Tuesday, June 4, 2013

Ranking the Nats draft classes

Photo by USA Today
With the 2013 MLB Draft coming up on Thursday, June 6, we will be taking a look at the Nats' history in the draft over the next few days. Here's how we rank the team's draft classes since becoming the
Washington Nationals:

8. 2006

Notable picks: 1B Chris Marrero (1st rd., 15th), RHP Cole Kimball (12th rd., 361st), RHP Brad Peacock (41st rd., 1231st) -- see full class here

The Nationals’ 2006 draft class was one to forget. They took Chris Marrero in the first round (31 career MLB games) and their next 12 picks never even made the big leagues. Their best selection would have to be Peacock who helped them get Gio Gonzalez. Perhaps most notable about the ’06 class is the names the Nats took. Washington took guys named Stephen King, Zech Zinicola, Rico Salmon, and Burt Reynolds all in the same draft.

7. 2012

Notable picks: RHP Lucas Giolito (1st, 16th), 2B Tony Renda (2nd, 80th), LHP Brett Mooneyham (3rd, 111th) -- see full class here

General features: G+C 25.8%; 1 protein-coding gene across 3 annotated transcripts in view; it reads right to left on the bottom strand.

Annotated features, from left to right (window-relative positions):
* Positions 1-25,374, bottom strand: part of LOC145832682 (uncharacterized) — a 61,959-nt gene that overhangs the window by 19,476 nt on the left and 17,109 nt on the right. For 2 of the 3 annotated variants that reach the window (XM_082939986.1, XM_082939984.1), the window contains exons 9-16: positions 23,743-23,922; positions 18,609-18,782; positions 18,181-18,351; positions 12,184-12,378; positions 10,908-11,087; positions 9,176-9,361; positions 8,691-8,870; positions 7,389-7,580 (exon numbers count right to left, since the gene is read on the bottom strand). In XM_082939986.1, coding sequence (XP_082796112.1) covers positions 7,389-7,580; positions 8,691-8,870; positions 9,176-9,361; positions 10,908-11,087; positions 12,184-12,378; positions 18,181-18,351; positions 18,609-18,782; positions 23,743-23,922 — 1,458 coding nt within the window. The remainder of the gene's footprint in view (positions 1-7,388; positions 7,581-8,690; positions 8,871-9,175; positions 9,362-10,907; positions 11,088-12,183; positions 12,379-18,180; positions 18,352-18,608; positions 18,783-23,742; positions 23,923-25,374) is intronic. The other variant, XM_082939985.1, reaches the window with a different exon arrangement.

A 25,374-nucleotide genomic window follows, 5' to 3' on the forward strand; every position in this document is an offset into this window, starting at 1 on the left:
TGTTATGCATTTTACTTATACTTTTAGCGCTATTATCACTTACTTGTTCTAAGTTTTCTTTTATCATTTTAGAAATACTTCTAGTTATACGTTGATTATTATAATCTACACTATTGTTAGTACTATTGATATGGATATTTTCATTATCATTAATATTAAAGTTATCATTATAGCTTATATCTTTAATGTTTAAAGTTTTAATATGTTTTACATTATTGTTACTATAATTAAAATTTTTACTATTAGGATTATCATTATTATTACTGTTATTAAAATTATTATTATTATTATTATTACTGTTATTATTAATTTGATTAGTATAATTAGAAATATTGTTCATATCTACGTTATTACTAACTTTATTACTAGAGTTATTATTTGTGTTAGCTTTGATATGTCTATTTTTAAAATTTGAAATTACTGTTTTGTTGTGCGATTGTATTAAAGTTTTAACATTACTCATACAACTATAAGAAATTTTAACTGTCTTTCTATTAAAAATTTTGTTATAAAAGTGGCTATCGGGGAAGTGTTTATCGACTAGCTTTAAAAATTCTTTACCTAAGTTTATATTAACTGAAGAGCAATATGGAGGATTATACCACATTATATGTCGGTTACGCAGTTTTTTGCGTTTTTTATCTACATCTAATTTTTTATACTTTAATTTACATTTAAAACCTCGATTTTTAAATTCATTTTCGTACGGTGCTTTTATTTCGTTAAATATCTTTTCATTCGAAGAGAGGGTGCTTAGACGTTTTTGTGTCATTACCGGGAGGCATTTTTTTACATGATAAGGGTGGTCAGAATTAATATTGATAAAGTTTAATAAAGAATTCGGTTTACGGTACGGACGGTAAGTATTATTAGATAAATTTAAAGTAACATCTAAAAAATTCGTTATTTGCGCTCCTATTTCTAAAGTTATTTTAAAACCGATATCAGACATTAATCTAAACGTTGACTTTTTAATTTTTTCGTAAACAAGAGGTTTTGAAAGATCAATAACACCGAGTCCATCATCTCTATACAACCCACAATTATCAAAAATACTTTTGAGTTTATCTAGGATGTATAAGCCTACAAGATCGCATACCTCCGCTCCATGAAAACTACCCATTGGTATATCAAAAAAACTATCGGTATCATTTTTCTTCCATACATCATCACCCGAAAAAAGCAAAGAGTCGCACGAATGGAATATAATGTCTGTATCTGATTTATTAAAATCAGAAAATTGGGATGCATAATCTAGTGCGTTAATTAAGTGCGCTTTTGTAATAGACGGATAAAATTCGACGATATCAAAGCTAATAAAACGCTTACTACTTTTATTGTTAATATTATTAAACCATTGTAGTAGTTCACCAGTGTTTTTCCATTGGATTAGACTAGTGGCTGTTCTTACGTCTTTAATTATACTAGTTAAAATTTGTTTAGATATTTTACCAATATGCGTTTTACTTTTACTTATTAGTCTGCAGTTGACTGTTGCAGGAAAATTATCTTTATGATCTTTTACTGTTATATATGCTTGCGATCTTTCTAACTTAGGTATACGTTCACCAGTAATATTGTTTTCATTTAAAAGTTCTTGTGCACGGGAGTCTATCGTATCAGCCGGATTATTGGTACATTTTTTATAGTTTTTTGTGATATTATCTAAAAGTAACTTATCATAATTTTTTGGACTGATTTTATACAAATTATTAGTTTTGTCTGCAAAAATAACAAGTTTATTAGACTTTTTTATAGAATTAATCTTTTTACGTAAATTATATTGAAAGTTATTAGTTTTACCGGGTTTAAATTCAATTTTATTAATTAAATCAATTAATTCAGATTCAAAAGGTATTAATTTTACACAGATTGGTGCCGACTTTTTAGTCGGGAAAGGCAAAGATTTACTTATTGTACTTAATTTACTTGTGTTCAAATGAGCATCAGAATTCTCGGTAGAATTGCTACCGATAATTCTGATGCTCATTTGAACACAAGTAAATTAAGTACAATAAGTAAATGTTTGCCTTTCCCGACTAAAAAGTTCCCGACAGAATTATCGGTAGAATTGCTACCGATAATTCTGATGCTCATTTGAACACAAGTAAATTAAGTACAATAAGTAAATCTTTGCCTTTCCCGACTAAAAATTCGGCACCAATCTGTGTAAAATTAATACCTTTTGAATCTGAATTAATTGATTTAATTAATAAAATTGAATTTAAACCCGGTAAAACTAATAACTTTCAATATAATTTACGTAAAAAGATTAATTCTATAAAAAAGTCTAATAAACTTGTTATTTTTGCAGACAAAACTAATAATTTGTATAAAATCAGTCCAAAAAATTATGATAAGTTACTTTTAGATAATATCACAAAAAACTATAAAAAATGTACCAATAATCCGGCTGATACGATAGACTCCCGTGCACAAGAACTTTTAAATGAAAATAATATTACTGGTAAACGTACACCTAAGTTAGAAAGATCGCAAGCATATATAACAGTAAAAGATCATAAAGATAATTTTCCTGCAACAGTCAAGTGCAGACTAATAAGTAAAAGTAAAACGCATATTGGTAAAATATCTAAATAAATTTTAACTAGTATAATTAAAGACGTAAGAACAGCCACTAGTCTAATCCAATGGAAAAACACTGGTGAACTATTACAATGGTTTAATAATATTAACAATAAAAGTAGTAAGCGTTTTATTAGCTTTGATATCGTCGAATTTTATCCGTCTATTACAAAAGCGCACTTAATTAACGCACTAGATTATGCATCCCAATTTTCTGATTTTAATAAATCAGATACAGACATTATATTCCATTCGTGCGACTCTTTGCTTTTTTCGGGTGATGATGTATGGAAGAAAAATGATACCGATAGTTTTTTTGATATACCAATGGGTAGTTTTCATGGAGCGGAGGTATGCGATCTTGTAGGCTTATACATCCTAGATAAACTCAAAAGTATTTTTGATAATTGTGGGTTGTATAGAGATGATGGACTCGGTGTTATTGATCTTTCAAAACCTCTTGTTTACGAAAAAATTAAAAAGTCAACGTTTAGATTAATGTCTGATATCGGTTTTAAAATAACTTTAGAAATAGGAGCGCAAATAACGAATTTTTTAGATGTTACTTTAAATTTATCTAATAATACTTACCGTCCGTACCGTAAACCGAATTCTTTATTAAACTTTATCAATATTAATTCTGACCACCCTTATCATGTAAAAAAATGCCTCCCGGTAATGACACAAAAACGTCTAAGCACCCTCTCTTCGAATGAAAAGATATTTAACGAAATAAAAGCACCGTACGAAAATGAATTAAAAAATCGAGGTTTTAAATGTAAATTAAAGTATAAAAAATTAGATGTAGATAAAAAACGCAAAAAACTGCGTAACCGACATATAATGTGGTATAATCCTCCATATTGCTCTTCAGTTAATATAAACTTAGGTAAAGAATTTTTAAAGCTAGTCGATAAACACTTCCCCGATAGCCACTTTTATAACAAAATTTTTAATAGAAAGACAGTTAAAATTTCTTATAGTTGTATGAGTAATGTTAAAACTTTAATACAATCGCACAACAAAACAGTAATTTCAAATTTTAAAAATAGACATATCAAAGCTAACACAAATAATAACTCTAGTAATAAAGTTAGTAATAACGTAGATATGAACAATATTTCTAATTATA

It’s hard to evaluate a draft that has yet to produce a major league debut, but several of their top selections are already showing promise at the minor league level. Renda is a quick second baseman who hits for a good average, Mooneyham is already one of their better left-handed pitching prospects, and 4th round pick Brandon Miller is flashing power at Hagerstown with 11 home runs in 51 games. Giolito is still working his way back from Tommy John surgery, so time will tell on him.

6. 2008

Notable picks: RHP Aaron Crow (1st, 9th), 2B Danny Espinosa (3rd, 87th), LHP Tommy Milone (10th, 301st), 1B Tyler Moore (16th, 481st), 2B Steve Lombardozzi (19th, 571st) -- see full class here